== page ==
Organic certifications? At first glance, they all guarantee you the absence of synthetic fragrances in their products. However, there are very few certified fragrances, a lot of primary ingredients simply cannot be classified. And these labels don’t solve all problems. A non-certified but truly natural fragrance can be a million times better.
In the large majority of cases, perfume refers to a synthetic component unless accompanied by a list of plant extracts, floral waters, or essential oils. But the opposite isn’t necessarily the case. The only solution: studying charts, asking questions. Can’t find out? Suspicious! But you need to know what to ask.
What can a natural fragrance contain?
A natural fragrance is made from the scent naturally produced by a plant (flowers, herbs, roots, spices, leaves, wood) or any other organism. To make our products, we only use natural methods to extract, dilute, or stabilise these scents. The rule is simple: a natural fragrance should contain no chemical or synthetic components. Exclusively natural or naturally-derived ingredients: plant-based alcohol usually obtained through wheat fermentation, at least one floral water and a perfumed blend of plant extracts.
These scented molecules should be extracted using the least denaturing, most gentle, petrochemical-free, and non-pollutant methods possible: concentration (which gets rid of all water from the primary matter), torrefaction, cold-pressing (for citrus fruits) or extraction using a gentle and natural solvent like diluting in plant-based alcohol, water vapour distilling for essential oils and essences, enfleurage in fats for the most delicate flowers like jasmine, or even cold CO2 extraction.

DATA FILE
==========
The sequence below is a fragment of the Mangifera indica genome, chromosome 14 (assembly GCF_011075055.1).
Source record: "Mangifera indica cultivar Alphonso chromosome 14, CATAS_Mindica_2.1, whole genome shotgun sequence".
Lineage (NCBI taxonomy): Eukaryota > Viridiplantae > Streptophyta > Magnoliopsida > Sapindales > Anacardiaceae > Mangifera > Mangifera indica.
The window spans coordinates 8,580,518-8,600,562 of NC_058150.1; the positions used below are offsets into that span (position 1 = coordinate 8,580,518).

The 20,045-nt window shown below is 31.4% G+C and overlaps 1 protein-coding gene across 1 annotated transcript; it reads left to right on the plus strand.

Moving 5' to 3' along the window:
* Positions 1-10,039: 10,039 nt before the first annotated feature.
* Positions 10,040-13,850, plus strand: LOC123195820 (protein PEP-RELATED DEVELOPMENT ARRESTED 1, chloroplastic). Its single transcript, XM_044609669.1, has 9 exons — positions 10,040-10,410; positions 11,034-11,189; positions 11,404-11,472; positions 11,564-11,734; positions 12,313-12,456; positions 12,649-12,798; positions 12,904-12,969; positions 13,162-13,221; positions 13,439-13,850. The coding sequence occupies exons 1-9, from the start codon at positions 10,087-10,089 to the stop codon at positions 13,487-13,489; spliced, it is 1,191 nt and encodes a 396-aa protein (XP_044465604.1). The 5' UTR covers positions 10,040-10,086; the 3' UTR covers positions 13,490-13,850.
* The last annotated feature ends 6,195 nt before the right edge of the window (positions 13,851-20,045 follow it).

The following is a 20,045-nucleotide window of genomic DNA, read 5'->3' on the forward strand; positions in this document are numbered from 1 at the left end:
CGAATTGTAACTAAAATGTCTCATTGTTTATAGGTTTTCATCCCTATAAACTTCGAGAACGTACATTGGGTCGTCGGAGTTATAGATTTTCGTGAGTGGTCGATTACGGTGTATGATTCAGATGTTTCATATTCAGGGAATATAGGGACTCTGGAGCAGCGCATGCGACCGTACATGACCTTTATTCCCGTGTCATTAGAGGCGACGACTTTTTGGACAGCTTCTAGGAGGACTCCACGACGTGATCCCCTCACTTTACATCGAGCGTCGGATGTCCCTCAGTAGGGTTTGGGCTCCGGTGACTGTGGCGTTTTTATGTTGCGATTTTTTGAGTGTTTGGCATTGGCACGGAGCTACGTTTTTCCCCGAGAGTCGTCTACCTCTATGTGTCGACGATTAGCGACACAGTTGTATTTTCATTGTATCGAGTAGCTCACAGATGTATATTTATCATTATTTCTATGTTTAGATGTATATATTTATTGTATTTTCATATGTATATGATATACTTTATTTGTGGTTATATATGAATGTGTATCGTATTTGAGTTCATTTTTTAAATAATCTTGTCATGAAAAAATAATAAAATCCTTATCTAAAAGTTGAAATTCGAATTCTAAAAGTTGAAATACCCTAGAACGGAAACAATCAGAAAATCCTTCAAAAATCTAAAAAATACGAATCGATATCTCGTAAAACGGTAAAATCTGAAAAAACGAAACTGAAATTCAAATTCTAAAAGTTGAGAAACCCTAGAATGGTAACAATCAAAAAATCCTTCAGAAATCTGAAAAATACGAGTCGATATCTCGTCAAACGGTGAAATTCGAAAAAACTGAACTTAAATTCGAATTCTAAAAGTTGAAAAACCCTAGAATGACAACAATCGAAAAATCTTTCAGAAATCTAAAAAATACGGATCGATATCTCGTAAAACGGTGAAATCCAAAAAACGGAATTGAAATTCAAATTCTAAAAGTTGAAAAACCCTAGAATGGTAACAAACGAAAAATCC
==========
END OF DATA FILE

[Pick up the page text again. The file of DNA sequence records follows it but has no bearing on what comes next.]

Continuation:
How about stabilisers, the most problematic ingredients of synthetic fragrances? Natural ingredients do the job very well: iris root powder, vetiver, patchouli or cedar essential oil, which advantageously replace phthalates and synthetic musks.
And an important bonus, natural fragranced substances generally preserve the properties of the plant they come from: they are also real active ingredients, beneficial to the skin and used in aromatherapy. Practical, healthy, gentle and even beneficial to the skin!
Finally, make sure that your perfume or product doesn’t contain any animal-derived ingredient and hasn’t been tested on animals with the vegan and cruelty-free certifications.
This is why all of the fragrances of oOlution products adhere strictly to these conditions: they are all from 100% natural origin, phthalate-free, free from all hormonal disruptors, and formulated to minimise all risk of irritation.
You might find it difficult to abandon your favourite synthetic perfume, particularly if you’ve been loyal to it for years. It’s true that when it comes to making these choices, there is less choice when it comes to natural perfumes and they are less powerful, staying on for less time. But for the better – this is a sign that they do not have any super toxic stabilisers added. But this means we have to change our relationship with fragrances. Making your own perfume yourself can help you to take this step, which has the advantage of being able to control all of the ingredients used and choose your favourite scents. There’s plenty of advice and recipes online – perhaps now’s the time to discover your new favourite hobby?
This post is also available in french.